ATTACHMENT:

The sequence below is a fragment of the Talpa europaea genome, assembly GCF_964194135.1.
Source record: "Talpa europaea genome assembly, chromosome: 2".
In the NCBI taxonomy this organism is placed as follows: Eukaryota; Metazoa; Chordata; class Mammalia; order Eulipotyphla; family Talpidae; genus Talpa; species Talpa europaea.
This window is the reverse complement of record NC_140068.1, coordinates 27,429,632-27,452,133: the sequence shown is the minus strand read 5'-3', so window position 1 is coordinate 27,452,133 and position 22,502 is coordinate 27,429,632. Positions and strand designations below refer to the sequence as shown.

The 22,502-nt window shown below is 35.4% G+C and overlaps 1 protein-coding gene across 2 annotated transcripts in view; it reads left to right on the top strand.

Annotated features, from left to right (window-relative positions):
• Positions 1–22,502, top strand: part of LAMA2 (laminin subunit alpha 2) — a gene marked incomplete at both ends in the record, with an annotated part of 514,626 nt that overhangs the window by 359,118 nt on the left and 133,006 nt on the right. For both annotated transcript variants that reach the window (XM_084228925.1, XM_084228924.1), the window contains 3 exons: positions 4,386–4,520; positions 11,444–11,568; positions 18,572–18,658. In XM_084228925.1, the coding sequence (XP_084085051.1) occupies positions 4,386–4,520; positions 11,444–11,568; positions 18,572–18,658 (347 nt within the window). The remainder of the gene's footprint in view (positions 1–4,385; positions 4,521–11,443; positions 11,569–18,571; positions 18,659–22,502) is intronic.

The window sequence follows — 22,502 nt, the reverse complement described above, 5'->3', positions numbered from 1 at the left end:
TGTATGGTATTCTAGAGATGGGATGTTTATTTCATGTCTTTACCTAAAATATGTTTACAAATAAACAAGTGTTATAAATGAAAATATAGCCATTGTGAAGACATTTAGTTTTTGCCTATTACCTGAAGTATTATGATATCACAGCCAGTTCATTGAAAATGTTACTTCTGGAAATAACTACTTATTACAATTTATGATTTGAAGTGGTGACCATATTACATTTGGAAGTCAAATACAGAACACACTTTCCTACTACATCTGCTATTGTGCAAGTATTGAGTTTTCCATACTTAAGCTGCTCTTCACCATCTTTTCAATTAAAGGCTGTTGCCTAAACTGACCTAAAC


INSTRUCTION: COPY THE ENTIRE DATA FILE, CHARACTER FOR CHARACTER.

The sequence below is a fragment of the Talpa europaea genome, assembly GCF_964194135.1.
Source record: "Talpa europaea genome assembly, chromosome: 2".
In the NCBI taxonomy this organism is placed as follows: Eukaryota; Metazoa; Chordata; class Mammalia; order Eulipotyphla; family Talpidae; genus Talpa; species Talpa europaea.
This window is the reverse complement of record NC_140068.1, coordinates 27,429,632-27,452,133: the sequence shown is the minus strand read 5'-3', so window position 1 is coordinate 27,452,133 and position 22,502 is coordinate 27,429,632. Positions and strand designations below refer to the sequence as shown.

The 22,502-nt window shown below is 35.4% G+C and overlaps 1 protein-coding gene across 2 annotated transcripts in view; it reads left to right on the top strand.

Annotated features, from left to right (window-relative positions):
• Positions 1–22,502, top strand: part of LAMA2 (laminin subunit alpha 2) — a gene marked incomplete at both ends in the record, with an annotated part of 514,626 nt that overhangs the window by 359,118 nt on the left and 133,006 nt on the right. For both annotated transcript variants that reach the window (XM_084228925.1, XM_084228924.1), the window contains 3 exons: positions 4,386–4,520; positions 11,444–11,568; positions 18,572–18,658. In XM_084228925.1, the coding sequence (XP_084085051.1) occupies positions 4,386–4,520; positions 11,444–11,568; positions 18,572–18,658 (347 nt within the window). The remainder of the gene's footprint in view (positions 1–4,385; positions 4,521–11,443; positions 11,569–18,571; positions 18,659–22,502) is intronic.

The window sequence follows — 22,502 nt, the reverse complement described above, 5'->3', positions numbered from 1 at the left end:
TGTATGGTATTCTAGAGATGGGATGTTTATTTCATGTCTTTACCTAAAATATGTTTACAAATAAACAAGTGTTATAAATGAAAATATAGCCATTGTGAAGACATTTAGTTTTTGCCTATTACCTGAAGTATTATGATATCACAGCCAGTTCATTGAAAATGTTACTTCTGGAAATAACTACTTATTACAATTTATGATTTGAAGTGGTGACCATATTACATTTGGAAGTCAAATACAGAACACACTTTCCTACTACATCTGCTATTGTGCAAGTATTGAGTTTTCCATACTTAAGCTGCTCTTCACCATCTTTTCAATTAAAGGCTGTTGCCTAAACTGACCTAAAC